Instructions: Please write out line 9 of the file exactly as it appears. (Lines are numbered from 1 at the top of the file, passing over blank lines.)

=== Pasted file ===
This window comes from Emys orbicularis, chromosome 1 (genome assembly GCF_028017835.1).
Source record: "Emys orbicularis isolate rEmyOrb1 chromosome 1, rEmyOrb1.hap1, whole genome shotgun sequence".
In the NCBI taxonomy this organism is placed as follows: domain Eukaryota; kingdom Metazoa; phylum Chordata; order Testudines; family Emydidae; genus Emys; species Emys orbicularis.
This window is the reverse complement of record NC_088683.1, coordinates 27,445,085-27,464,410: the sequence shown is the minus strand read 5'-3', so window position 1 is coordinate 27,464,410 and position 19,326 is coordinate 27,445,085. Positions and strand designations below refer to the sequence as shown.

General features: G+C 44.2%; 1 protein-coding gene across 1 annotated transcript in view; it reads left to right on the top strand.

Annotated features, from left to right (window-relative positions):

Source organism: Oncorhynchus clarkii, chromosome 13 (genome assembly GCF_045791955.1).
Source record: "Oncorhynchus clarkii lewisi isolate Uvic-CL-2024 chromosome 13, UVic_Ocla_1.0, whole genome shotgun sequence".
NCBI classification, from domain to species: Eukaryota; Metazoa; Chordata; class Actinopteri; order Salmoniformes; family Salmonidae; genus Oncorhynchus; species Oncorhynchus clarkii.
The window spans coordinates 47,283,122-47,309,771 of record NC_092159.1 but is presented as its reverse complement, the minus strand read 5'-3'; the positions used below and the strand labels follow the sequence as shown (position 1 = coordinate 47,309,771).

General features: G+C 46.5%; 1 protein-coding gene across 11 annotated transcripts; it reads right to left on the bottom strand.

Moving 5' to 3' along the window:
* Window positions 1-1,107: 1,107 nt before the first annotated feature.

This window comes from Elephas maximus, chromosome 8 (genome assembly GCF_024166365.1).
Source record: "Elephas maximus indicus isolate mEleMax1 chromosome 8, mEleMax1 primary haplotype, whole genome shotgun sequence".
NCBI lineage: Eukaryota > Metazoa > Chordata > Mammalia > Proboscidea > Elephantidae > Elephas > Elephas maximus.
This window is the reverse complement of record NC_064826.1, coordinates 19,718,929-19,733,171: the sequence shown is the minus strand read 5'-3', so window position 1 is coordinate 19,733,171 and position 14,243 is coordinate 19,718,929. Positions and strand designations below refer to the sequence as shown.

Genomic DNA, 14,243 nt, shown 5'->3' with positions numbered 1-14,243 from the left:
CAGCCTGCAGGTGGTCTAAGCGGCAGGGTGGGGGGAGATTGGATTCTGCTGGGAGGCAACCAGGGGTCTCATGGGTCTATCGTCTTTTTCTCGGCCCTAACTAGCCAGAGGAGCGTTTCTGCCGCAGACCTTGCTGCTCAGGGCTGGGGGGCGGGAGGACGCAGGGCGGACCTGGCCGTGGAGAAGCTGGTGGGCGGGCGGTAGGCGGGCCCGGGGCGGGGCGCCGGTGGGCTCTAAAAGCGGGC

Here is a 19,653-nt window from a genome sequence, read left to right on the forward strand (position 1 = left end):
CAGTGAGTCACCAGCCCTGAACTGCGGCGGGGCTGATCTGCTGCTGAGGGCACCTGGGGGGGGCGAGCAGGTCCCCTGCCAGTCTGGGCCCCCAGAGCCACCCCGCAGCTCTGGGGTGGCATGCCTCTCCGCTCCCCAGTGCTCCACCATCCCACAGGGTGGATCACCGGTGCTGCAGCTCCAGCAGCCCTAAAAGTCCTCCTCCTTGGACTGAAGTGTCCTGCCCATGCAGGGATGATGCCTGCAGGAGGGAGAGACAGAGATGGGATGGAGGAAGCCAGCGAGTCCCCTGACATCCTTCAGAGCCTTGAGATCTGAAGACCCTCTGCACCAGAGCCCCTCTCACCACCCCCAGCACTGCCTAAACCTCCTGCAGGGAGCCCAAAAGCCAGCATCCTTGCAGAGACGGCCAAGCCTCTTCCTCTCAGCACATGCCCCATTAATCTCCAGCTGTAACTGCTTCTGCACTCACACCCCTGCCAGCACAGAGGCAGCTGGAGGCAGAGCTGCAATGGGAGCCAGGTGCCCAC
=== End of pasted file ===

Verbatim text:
NCBI classification, from domain to species: Eukaryota; Metazoa; Chordata; class Actinopteri; order Salmoniformes; family Salmonidae; genus Oncorhynchus; species Oncorhynchus clarkii.